In her first race for Congress in 1968, the little known New York State assemblywoman stunned the political community by defeating first the Brooklyn-machine candidate in the Democratic primary, and then civil rights pioneer James Farmer in the November general election. Once in Congress, she broke tradition by publicly objecting to her first assignment. Her district was in New York City, yet she was placed on the House Agriculture Committee. She found it absurd, and said so: “Apparently all they know here in Washington about Brooklyn is that a tree grew there.” She was soon quietly reassigned to a more relevant committee.
It is not easy to classify Chisholm politically. Her motto (and later the title of her memoir) was “Unbought and Unbossed.” She was a passionate activist who called herself a revolutionary. But in elective politics, she considered compromise “the highest of all arts.”
Her supporters included Black Panthers as well as Hasidic Jews—and her talent for forging unlikely alliances was legendary. Senator Trent Lott, a Republican from Mississippi, who served with Chisholm in the House, once said, in a tone of wonderment, “I vote with Chisholm more than any other Democrat.” When Chisholm had to choose between endorsing feminist progressive Bella Abzug and the more conservative Daniel Patrick Moynihan for the Senate, she went with Moynihan, whom she called a “fighter with a brilliant mind.” That is an apt description of Chisholm herself.
She knew all about systemic racism and intersectional oppression. But experience taught her that bigotry and chauvinism were not the province of any race or gender—they were human vices. She loathed and feared white racism, but black racism frightened her too. As she said in her 1982 farewell speech from Congress, “When you have black racists and white racists, it is very difficult to build bridges between communities.” Her answer to racism wasn’t more racism. It was humanism.
Chisholm was incapable of judging another human as worthless, once remarking, “I believe there is good in everybody; maybe that’s a weakness I have.” She wasn’t a saint. She could be vain. She held grudges. But she couldn’t help seeing herself in others, even a dangerous adversary like Wallace. As she wrote in her autobiography, “Take away an accident of pigmentation of a thin layer of our outer skin and there is no difference between me and anyone else.”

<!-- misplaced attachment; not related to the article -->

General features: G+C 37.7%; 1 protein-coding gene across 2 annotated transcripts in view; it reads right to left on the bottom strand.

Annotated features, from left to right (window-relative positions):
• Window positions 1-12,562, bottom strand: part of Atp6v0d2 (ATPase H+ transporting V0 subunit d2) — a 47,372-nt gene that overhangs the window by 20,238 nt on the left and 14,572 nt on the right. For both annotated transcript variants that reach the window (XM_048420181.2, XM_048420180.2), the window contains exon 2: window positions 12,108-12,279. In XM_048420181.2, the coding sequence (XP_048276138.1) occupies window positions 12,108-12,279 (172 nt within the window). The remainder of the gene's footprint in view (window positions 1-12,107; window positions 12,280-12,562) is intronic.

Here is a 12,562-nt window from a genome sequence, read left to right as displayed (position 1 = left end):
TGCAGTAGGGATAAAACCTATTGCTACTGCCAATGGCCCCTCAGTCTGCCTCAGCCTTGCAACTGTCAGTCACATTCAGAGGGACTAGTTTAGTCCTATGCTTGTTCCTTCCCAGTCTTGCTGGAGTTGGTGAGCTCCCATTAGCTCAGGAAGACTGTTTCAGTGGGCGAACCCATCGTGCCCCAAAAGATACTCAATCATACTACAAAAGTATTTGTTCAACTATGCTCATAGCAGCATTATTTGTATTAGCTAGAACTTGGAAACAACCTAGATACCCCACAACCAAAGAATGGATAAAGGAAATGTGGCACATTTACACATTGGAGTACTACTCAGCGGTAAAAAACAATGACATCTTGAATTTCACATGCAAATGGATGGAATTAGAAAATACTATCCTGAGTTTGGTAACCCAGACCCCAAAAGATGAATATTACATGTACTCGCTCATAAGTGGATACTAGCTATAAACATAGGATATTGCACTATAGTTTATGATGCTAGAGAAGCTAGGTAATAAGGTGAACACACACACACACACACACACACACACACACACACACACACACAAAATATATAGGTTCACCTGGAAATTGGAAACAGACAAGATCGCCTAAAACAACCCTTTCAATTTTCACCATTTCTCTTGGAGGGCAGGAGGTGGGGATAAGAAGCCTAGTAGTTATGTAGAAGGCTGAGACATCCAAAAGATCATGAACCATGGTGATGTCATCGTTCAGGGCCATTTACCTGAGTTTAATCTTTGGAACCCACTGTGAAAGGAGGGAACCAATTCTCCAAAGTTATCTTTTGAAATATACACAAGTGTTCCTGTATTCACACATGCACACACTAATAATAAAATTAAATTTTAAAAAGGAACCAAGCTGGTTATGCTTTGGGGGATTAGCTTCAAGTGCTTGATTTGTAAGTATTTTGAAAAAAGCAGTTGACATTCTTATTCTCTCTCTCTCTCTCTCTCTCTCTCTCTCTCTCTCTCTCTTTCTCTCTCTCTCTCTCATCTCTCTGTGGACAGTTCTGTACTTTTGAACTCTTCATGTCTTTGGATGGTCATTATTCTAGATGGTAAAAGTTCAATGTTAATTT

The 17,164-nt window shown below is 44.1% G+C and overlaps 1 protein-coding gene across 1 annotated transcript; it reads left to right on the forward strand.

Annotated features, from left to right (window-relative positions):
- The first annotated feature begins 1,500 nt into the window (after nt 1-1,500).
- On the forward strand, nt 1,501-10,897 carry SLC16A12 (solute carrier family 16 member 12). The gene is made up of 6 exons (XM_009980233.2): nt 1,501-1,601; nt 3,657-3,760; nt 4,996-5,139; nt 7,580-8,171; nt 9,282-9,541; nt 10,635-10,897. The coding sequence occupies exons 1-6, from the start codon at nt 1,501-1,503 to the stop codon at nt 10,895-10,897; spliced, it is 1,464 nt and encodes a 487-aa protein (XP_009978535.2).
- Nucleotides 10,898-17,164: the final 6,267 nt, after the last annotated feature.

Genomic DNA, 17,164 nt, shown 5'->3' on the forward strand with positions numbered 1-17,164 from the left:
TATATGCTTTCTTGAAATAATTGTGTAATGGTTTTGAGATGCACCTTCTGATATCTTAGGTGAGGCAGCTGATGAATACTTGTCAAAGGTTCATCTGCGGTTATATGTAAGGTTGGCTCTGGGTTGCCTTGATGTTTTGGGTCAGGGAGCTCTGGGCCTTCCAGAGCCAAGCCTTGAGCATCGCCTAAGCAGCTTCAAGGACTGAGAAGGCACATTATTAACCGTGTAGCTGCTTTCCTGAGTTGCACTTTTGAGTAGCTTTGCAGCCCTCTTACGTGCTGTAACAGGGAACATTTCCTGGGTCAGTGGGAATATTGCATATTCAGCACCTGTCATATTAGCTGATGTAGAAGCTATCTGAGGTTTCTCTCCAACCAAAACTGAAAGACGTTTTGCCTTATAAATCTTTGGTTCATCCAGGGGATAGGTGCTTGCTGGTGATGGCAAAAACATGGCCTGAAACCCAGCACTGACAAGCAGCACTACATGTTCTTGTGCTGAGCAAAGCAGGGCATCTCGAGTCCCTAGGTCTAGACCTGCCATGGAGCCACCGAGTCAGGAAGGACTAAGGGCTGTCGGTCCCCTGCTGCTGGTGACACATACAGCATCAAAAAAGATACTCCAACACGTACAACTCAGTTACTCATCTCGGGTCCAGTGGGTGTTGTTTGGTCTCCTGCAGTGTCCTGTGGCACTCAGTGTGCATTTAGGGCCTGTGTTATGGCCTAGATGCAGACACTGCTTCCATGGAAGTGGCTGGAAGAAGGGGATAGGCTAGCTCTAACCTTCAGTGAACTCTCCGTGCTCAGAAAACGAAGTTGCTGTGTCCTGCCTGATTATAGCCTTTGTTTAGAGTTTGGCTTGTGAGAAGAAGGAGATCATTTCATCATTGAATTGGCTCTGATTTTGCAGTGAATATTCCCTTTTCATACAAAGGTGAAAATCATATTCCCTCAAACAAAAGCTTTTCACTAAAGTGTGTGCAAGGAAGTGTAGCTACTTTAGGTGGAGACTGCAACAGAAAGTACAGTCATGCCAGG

Most of all, Chisolm understood the dangers of political contempt. She warned against “impugning the motives” and “maligning the character” of your adversaries. To do otherwise, she said, fostered “the same sickness in public life that leads to assassinations.”
The California congresswoman Barbara Lee, who worked on Chisholm’s presidential campaign as a student, was shocked and disappointed by the goodwill gesture to Wallace in that hospital room; she considered leaving the campaign. “How could you do that?” she asked Chisholm. The answer stays with Lee to this day.
“We’re all human beings,” Chisholm replied. “You always have to be optimistic that people can change, and that you can change, and that one act of kindness may make all the difference in the world.”
It made a difference to George Wallace. Maybe it can work for us.
Christina Hoff Sommers, a resident scholar at the American Enterprise Institute, is the author of The War Against Boys and host of “The Factual Feminist” on YouTube. She tweets at @CHSommers